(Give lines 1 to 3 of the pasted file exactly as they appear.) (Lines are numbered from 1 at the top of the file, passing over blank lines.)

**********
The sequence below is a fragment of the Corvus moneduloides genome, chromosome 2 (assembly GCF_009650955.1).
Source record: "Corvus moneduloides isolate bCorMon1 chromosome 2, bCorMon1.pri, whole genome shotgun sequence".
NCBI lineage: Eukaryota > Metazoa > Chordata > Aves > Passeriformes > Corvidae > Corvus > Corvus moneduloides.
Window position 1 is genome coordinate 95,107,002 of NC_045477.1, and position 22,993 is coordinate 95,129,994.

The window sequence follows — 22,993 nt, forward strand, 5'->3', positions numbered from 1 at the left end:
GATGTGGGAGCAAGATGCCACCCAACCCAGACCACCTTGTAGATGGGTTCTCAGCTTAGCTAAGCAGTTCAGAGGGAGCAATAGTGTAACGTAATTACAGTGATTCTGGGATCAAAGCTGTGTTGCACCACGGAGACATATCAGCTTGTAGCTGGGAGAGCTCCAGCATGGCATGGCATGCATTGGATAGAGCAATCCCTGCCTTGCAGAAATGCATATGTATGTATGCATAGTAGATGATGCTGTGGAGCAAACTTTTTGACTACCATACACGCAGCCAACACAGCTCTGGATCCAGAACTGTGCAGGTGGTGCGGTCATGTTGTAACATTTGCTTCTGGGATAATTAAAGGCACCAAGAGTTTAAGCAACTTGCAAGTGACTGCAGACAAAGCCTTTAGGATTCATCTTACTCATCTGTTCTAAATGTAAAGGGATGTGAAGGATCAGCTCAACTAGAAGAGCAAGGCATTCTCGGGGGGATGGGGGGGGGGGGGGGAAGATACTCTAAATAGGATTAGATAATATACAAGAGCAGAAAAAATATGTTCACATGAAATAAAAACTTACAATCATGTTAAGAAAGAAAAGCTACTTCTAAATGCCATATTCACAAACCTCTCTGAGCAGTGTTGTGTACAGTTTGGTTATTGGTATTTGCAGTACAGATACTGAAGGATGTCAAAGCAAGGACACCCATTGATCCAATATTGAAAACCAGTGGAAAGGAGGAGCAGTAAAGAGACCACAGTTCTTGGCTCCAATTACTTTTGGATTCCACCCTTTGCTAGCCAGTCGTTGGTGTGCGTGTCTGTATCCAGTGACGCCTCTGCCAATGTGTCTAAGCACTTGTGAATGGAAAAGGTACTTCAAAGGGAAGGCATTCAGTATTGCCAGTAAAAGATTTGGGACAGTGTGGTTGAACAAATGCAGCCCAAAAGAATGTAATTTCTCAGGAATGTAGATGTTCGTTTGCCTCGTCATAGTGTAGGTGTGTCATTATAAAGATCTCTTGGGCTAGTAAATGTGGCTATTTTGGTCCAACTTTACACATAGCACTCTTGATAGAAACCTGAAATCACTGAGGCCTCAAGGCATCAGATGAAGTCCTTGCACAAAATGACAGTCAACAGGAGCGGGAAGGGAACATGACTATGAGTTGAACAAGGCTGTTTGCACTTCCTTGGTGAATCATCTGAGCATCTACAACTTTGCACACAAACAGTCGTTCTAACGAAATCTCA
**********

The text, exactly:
The sequence below is a fragment of the Corvus moneduloides genome, chromosome 2 (assembly GCF_009650955.1).
Source record: "Corvus moneduloides isolate bCorMon1 chromosome 2, bCorMon1.pri, whole genome shotgun sequence".
NCBI lineage: Eukaryota > Metazoa > Chordata > Aves > Passeriformes > Corvidae > Corvus > Corvus moneduloides.